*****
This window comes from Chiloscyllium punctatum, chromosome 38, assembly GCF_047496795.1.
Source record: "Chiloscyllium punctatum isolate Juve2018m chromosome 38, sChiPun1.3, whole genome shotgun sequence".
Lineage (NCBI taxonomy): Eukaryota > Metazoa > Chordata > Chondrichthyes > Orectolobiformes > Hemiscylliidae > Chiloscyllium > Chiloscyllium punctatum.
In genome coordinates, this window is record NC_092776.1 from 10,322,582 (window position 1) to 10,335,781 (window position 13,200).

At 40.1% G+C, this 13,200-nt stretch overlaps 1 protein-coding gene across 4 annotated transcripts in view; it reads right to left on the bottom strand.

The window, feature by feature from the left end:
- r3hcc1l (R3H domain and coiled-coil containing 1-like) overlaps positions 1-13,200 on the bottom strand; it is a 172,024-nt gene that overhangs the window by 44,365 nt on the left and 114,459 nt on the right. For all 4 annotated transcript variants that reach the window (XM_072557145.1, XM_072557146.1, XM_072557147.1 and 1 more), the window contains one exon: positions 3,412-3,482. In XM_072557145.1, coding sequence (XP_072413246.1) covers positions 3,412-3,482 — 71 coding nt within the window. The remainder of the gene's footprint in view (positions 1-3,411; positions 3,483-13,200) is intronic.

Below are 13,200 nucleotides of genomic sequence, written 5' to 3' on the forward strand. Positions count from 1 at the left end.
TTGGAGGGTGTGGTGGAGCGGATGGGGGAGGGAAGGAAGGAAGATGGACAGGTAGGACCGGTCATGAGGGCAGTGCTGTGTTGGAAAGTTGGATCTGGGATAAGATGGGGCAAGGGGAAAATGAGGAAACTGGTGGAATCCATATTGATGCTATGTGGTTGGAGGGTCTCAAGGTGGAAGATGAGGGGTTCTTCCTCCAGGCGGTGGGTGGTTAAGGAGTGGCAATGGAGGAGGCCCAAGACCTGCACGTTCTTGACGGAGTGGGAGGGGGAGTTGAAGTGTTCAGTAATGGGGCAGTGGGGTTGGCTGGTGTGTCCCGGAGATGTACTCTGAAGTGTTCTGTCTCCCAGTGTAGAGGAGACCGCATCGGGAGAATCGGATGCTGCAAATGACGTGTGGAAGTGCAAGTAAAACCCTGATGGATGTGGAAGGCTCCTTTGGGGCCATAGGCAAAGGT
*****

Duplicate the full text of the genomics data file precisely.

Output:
This window comes from Chiloscyllium punctatum, chromosome 38, assembly GCF_047496795.1.
Source record: "Chiloscyllium punctatum isolate Juve2018m chromosome 38, sChiPun1.3, whole genome shotgun sequence".
Lineage (NCBI taxonomy): Eukaryota > Metazoa > Chordata > Chondrichthyes > Orectolobiformes > Hemiscylliidae > Chiloscyllium > Chiloscyllium punctatum.
In genome coordinates, this window is record NC_092776.1 from 10,322,582 (window position 1) to 10,335,781 (window position 13,200).

At 40.1% G+C, this 13,200-nt stretch overlaps 1 protein-coding gene across 4 annotated transcripts in view; it reads right to left on the bottom strand.

The window, feature by feature from the left end:
- r3hcc1l (R3H domain and coiled-coil containing 1-like) overlaps positions 1-13,200 on the bottom strand; it is a 172,024-nt gene that overhangs the window by 44,365 nt on the left and 114,459 nt on the right. For all 4 annotated transcript variants that reach the window (XM_072557145.1, XM_072557146.1, XM_072557147.1 and 1 more), the window contains one exon: positions 3,412-3,482. In XM_072557145.1, coding sequence (XP_072413246.1) covers positions 3,412-3,482 — 71 coding nt within the window. The remainder of the gene's footprint in view (positions 1-3,411; positions 3,483-13,200) is intronic.

Below are 13,200 nucleotides of genomic sequence, written 5' to 3' on the forward strand. Positions count from 1 at the left end.
TTGGAGGGTGTGGTGGAGCGGATGGGGGAGGGAAGGAAGGAAGATGGACAGGTAGGACCGGTCATGAGGGCAGTGCTGTGTTGGAAAGTTGGATCTGGGATAAGATGGGGCAAGGGGAAAATGAGGAAACTGGTGGAATCCATATTGATGCTATGTGGTTGGAGGGTCTCAAGGTGGAAGATGAGGGGTTCTTCCTCCAGGCGGTGGGTGGTTAAGGAGTGGCAATGGAGGAGGCCCAAGACCTGCACGTTCTTGACGGAGTGGGAGGGGGAGTTGAAGTGTTCAGTAATGGGGCAGTGGGGTTGGCTGGTGTGTCCCGGAGATGTACTCTGAAGTGTTCTGTCTCCCAGTGTAGAGGAGACCGCATCGGGAGAATCGGATGCTGCAAATGACGTGTGGAAGTGCAAGTAAAACCCTGATGGATGTGGAAGGCTCCTTTGGGGCCATAGGCAAAGGT